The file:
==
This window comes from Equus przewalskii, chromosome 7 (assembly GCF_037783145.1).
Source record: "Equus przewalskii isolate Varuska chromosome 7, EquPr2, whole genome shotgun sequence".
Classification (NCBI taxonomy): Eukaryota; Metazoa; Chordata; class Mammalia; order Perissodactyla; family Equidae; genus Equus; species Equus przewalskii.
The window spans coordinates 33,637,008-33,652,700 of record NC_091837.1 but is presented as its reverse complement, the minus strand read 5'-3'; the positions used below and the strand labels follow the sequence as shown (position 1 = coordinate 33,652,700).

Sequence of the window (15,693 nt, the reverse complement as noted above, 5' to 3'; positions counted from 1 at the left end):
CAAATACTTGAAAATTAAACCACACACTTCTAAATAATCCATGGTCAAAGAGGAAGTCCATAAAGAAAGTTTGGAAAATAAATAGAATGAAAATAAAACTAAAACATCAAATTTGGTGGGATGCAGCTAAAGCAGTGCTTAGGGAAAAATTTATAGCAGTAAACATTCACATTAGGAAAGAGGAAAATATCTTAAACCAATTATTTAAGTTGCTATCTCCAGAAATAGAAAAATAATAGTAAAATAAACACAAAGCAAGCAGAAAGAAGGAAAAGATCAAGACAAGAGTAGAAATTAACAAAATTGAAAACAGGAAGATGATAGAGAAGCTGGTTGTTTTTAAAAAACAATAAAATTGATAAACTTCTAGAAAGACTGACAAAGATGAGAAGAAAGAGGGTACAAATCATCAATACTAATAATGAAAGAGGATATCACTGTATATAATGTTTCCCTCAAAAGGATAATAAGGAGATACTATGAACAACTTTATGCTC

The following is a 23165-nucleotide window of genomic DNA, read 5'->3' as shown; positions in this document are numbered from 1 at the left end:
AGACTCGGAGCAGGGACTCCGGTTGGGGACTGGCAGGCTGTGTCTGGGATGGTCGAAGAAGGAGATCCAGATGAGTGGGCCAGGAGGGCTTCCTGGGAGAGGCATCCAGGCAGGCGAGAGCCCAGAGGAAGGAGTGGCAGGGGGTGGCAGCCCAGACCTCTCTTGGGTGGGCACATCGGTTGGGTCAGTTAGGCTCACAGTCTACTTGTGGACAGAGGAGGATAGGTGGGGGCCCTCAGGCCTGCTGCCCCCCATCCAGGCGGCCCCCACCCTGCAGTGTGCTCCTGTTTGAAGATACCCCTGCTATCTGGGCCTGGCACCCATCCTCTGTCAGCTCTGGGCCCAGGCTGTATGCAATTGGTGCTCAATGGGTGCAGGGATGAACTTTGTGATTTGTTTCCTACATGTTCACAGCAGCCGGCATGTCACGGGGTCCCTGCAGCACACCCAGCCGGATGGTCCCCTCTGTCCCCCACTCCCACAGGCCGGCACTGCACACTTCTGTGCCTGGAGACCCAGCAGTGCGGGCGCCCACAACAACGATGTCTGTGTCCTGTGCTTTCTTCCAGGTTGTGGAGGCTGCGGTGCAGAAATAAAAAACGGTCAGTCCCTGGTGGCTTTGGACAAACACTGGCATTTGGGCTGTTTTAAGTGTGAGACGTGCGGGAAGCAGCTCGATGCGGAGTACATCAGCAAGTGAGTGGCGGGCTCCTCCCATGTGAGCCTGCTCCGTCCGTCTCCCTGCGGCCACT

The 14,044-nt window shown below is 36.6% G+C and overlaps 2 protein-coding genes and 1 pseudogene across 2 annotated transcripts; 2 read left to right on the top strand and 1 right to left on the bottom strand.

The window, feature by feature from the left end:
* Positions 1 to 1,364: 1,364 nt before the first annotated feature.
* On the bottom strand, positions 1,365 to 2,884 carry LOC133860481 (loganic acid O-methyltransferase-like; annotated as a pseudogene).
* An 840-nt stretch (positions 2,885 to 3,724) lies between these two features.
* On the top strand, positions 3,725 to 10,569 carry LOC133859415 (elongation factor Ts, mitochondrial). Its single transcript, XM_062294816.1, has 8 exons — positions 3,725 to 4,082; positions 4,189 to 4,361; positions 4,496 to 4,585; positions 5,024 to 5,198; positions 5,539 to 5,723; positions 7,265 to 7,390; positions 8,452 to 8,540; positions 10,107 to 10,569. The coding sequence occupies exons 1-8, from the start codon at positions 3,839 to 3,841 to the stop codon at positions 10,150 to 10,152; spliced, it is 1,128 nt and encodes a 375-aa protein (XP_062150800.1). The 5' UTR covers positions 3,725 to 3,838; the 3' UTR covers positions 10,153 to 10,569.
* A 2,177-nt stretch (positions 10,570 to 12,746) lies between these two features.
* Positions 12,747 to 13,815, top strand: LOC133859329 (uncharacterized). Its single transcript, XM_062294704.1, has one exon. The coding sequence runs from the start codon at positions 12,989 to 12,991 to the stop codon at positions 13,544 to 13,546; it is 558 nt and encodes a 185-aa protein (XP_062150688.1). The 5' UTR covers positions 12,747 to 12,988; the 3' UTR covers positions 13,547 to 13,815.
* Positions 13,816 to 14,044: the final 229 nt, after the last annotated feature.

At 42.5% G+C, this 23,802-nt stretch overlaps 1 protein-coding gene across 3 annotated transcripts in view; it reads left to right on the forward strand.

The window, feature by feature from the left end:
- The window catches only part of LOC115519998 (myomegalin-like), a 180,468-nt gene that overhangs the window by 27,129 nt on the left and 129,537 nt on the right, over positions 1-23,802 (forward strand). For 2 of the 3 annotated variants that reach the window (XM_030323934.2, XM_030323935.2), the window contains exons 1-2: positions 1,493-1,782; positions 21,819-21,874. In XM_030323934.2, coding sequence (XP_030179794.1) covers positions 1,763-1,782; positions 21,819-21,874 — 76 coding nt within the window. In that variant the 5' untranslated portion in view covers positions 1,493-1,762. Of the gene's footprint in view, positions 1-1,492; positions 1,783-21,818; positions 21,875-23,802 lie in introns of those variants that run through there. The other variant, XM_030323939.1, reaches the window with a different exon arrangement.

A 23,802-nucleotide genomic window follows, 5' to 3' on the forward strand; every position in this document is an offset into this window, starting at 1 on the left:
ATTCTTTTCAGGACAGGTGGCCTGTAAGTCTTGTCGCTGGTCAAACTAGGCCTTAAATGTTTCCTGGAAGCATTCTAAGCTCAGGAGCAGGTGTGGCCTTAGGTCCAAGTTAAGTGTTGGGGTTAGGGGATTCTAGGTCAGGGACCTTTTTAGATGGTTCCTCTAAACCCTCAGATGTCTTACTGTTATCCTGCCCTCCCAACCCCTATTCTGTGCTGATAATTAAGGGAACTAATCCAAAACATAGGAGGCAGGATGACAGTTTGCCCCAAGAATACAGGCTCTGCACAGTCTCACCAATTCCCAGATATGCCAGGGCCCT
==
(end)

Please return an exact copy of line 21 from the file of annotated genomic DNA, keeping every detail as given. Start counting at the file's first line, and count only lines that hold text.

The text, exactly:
A 23,802-nucleotide genomic window follows, 5' to 3' on the forward strand; every position in this document is an offset into this window, starting at 1 on the left: